And now a little history to whet your appetite. That part of San Francisco over which Star of the Sea presides was not incorporated into the City until 1866. It was known as the “Outside Lands,” a lonely area of drifting sand dunes and sagebrush. Only one street marked this blank area on county maps: a dirt track called Point Lobos Toll Road (now Geary Boulevard) pierced the billows of salty fog all the way to Ocean Beach. Locals called it “Pneumonia Gulch” because of the frigid fogbound summers. Also known as “Beyond the Graves,” this area lay west of the great cemeteries known as the Silent City (these graves were exhumed to Colma, south of the City, in the 1920s, and today the University of San Francisco sits atop the former sepulchres).
By 1870 sports fans had built the Bay District Track for horseracing and a few enterprising Irishmen established horse ranches, farms, and public houses among the rolling dunes. At one point there were more horses than people, and then more cows than horses or people, but finally the Irishmen got to work having large families. These families needed a Catholic Church. They had been making the trip to Old Saint Mary’s Cathedral east of Nob Hill, but in 1886 forty-one Catholic families felt “strong” enough to maintain a church of their own. The first Mass was celebrated at Farrell’s Dance Hall at Ninth and Geary on Easter Sunday 1887. Within a year the Irishmen had built their own 500-seat framework building at a cost of $10,000. Father John P. Coyle, the first native San Franciscan to be ordained a Catholic priest, became the first pastor of Star of the Sea Parish in 1894.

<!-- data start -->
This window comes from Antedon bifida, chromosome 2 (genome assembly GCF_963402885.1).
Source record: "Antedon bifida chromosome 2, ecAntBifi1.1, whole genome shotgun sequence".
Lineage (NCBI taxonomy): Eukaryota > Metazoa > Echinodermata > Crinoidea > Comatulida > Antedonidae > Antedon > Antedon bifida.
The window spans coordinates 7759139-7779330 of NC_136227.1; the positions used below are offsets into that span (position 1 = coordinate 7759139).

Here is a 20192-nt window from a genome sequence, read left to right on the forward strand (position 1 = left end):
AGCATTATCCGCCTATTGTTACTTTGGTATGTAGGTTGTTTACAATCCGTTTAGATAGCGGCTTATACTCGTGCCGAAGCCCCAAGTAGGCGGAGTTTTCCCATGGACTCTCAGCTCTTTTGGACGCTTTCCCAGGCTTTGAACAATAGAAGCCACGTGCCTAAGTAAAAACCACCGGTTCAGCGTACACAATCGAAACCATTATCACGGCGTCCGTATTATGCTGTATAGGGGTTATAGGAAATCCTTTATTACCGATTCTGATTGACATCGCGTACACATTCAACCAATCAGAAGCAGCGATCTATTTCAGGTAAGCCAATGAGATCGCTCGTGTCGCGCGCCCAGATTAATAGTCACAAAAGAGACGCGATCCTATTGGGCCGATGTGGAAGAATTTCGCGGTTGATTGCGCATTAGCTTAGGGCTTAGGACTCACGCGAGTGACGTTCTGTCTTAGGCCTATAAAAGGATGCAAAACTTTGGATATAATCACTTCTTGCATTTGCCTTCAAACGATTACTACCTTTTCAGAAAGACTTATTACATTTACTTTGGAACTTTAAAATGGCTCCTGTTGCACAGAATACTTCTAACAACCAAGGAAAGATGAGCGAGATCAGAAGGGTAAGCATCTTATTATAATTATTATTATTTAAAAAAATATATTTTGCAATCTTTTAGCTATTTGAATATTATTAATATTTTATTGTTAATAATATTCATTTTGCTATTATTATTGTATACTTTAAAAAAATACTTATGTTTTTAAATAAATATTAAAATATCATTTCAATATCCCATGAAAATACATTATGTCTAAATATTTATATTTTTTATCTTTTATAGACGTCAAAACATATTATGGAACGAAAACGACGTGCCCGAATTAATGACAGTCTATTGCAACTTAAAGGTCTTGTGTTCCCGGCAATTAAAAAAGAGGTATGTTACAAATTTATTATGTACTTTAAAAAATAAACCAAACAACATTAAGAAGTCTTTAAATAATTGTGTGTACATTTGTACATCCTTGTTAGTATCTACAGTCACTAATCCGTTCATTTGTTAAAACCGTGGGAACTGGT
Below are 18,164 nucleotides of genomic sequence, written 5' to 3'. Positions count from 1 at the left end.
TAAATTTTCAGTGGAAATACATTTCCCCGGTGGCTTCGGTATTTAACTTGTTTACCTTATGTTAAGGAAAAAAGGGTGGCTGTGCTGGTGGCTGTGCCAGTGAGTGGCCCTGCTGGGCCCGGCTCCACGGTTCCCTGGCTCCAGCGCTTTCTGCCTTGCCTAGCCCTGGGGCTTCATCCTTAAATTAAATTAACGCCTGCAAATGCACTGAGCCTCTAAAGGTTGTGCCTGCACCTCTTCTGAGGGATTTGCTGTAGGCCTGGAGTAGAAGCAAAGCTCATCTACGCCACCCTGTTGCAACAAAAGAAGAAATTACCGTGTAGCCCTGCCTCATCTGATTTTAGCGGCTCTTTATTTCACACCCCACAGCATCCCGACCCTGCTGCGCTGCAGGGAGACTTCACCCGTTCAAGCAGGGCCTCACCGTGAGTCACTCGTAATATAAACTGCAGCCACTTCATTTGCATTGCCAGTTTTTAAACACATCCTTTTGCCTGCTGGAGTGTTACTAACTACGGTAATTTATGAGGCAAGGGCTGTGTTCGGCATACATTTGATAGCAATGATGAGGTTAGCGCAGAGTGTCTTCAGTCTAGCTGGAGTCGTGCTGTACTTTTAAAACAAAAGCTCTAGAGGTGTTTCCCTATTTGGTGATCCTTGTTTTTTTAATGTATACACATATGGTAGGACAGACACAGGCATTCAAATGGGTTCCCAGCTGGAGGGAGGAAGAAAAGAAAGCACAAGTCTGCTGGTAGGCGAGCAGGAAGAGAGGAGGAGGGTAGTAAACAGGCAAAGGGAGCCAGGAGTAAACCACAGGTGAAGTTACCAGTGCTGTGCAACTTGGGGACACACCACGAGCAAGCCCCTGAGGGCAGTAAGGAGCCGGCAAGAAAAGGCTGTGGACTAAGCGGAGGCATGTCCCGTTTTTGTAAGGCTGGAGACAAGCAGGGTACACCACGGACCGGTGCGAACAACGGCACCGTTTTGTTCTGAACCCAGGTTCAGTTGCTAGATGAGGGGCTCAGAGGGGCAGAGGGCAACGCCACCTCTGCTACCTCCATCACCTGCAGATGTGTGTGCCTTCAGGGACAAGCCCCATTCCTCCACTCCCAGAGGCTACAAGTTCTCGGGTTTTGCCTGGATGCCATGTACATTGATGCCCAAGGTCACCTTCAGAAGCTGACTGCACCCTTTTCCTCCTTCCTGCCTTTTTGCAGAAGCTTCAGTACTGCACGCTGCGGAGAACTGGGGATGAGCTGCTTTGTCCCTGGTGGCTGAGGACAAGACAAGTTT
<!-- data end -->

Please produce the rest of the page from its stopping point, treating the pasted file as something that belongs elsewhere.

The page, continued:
A photograph taken from Golden Gate Park shows some houses near Star of the Sea and then an almost unbroken undulation of sand dunes stretching to the Pacific Ocean. Father Coyle worked hard to build up the new parish and pastored the community through the 1906 earthquake, which led to a westward expansion of the city and rapid growth of the church.
Fr. Coyle survived the earthquake by only two years, and in 1908 Archbishop Riordan realized he needed a man of vision and energy for the growing community. A gifted young priest from Country Tipperary, Father Philip O’Ryan, became the second pastor. He set about bringing a measure of discipline and gentility to the men and women of the “Outside Lands.” They described their pastor as a man of tireless effort, a marvelous teacher who was a gentle, loving guide to children and adults alike. In the first year of his pastorate he built a school with the Sisters of St. Joseph, opening Star of the Sea Grammar School in 1909 with 137 parish children. It was he who built the first stone structure in 1914, the dedication of which is portrayed in the photograph above.
Star of the Sea Parish has since seen eight more pastors, all of whom have had to respond to the ebbs and flows of demographic shifts and changing attitudes toward organized religion. In recent years the church has grown as it has offered more traditionally Catholic liturgies and devotions, and God only knows how the parish will develop in the years to come. I welcome you to our Anniversary Gala on November 9th. Come to the Mass at 4:30pm, even if you don't come to the banquet, and thank God for 125 years of Beauty and Catholic Worship in San Francisco's Richmond District.